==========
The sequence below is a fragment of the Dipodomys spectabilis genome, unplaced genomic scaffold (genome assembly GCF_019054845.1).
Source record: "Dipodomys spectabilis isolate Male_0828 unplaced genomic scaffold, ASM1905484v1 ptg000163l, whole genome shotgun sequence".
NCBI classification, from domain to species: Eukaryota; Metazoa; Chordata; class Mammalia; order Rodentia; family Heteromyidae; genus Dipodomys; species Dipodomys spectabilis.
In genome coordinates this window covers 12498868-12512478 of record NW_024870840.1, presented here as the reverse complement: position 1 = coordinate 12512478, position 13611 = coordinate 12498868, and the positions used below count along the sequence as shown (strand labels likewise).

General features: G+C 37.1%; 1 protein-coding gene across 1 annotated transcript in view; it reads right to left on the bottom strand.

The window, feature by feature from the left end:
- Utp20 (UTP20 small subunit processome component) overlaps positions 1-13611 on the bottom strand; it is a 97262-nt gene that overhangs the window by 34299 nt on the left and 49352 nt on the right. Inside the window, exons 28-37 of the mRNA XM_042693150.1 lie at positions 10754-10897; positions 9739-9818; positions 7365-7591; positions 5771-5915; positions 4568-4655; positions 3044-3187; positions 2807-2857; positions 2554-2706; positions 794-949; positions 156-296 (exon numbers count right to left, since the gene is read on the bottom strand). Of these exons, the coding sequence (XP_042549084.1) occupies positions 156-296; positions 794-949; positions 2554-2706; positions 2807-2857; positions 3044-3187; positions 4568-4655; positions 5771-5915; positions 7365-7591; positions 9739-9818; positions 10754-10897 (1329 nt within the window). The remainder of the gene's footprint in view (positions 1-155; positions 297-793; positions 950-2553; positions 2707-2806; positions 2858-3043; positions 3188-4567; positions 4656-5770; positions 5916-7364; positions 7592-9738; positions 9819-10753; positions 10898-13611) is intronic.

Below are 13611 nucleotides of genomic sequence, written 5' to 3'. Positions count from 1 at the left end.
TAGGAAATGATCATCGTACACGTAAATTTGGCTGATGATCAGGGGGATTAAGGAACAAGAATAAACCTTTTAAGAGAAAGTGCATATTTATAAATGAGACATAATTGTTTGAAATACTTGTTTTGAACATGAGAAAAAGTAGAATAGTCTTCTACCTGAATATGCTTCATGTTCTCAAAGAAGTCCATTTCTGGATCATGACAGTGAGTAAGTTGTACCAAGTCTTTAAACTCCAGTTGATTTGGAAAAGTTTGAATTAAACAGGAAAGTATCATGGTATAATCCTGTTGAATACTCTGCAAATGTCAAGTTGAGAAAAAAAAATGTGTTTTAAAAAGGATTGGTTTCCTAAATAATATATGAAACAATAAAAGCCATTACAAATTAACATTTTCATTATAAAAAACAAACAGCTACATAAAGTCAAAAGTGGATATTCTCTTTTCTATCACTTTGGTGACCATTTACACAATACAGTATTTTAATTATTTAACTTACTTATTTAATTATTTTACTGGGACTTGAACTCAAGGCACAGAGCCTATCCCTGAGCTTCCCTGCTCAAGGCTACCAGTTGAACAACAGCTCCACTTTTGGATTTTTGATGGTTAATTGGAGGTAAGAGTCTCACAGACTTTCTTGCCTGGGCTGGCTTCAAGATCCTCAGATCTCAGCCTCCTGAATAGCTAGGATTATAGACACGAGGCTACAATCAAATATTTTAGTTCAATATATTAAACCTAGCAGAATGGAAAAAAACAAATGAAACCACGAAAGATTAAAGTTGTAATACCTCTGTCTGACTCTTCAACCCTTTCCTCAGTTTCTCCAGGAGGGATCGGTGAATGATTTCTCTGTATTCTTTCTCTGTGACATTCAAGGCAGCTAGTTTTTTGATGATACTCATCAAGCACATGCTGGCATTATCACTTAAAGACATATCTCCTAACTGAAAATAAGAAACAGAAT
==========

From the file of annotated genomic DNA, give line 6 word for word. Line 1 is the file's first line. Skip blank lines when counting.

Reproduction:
The window, feature by feature from the left end: